Buddhist temple

Detroit Buddhist Temple Looks Like “A Home Away From Home”

For most of us, starting the day is turning off our alarm clock, getting dressed, having coffee or maybe water, and then starting work or school. But there is a little place in Detroit where the first things on the list are instead: sit, sing, and meditate.

As part of our series Mornings in Michigan, Michigan Radio’s Erin Allen looks back on a morning ritual that brings peace and mindfulness to her.

The Still Point Zen Buddhist Temple is what you might call a hidden gem. It’s a quaint space inside a converted duplex in the Woodbridge neighborhood of Detroit. The south side of the house is rented by tenants and the north side is where utilities and gatherings are held.

“The main emphasis here is on returning to your own essential nature. And this is done primarily through sitting practice,” says Melanie Davenport, Abbot of Still Point. Most of the time, I call him by his Buddhist name, Anzen. Her role as abbot is a bit like a guardian of space, and I met her at the temple to hear about her morning practice.

Credit Erin Allen / Michigan Radio

The altar of the Still Point Zen Buddhist temple.

At Still Point, Zen practitioners do a routine early before sunrise and again before dinner, Monday through Friday. It is a combination of meditation, chanting and prostration – a form of inclination and gratitude and humility.

I ask Anzen what she means by using seated meditation as a way to get back to your true essential nature.

“I kind of call it me without context,” she said. “You were born into a family, which gives you some context. So, you know, I was born into a black family. I was given a black background. I grew up in a black part of a city. black So all of that background is there.

But Anzen says our original nature has nothing to do with any of this. That our personality, our real selves, was there before the whole context was layered.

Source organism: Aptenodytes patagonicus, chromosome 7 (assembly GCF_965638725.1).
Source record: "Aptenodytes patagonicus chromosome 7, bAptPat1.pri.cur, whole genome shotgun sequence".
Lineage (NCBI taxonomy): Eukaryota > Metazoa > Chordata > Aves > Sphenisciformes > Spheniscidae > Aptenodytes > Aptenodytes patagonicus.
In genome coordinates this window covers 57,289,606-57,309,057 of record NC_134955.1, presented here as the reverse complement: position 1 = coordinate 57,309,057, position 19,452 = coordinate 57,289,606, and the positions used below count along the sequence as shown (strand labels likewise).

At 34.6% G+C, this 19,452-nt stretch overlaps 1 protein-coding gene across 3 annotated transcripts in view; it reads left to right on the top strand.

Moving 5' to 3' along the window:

“So the practice was sort of learning to function from that original nature, which sort of gets lost in the context of life.” She says. “But also by embracing the context of life so that you can function more effectively in those contexts.”

Believe me, this is easier said than done. And that’s why we have to train.

In fact, Anzen and I were doing just that, together here at Still Point.

We met in 2010, after a friend from college introduced me to Zen Buddhism. I grew up a Christian – like most black people in Detroit – so I didn’t know there was a whole Buddhist community in Detroit, right there on Trumbull and Canfield.

I really wanted to know more about the tradition. So when I found out there was an open room at Still Point, I had no doubts about moving in.

I lived there for about eight months, and the whole time I felt like I was home away from home. As i was in Detroit, but somehow I was living a lifestyle that I didn’t know was an option.

I ask Anzen what this practice means to her. And why it has to be the first thing she does in the morning.

Anzen is seated in front of the altar at Still Point.

Credit Erin Allen / Michigan Radio

Anzen is seated in front of the altar at Still Point.

“It’s like making sure the sacred part of life is taken care of during the day,” she says. “So the practice of gratitude is part of it. Like, OK, I woke up with all my limbs, you know. I didn’t have a stroke in the middle of the night. You know, I did. I have food in a fridge. I can start there. So I’m good, most of the time. So when I start that way, I’m good. No matter what. “

It is around 7 a.m. A little later than usual, but it’s still a good time to start our morning practice.

We bow with our hands in prayer position at the door of the sonbang. What is the room with the altar and where the services and rituals take place. And then we go in, we greet in front of the altar and arrange our cushions – this is what we will eventually sit down to meditate on.

Then we begin our prostrations. Normally we would do 108. Kneel, bend forward, forehead against the cushion and stand up, 108 times. But today we’re only doing 25, because Anzen sometimes has knee issues. Yet even after 25 years, we are both out of breath.

After that, Anzen taps a singing bowl three times to begin our meditation. Twenty minutes pass, as we sit cross-legged on our cushions in silence. I can smell the incense burning somewhere near the altar, where the Buddha statue is also sitting cross-legged. I’m trying to focus on my breathing, and being here in this sacred space, now, in this fleeting moment.

And I remember that early on, it’s hard not to fall asleep at least once.

The text of the Yebul song.

Credit Erin Allen / Michigan Radio

The text of the Yebul song.

After the meditation, we get up to sing a song called Yebul, which – to put it very simply – is a tribute to all beings past and present, but especially to all the Buddhas who have come before us.

This part, the song, is particularly refreshing. It’s a moment of unison that I didn’t know I needed.

We finish singing and bow to the altar again. We bow once more at the entrance, and exit the sonbang. And now it’s time for a hug, tea, and conversation.

Coming back to Still Point is like a reminder of everything we need – always, but especially now. Peace. Gratitude for what we have in a time of so much loss. And one spring morning in 2021, when union seemed so forbidden, we can be here – socially distant, but here. Practice, together.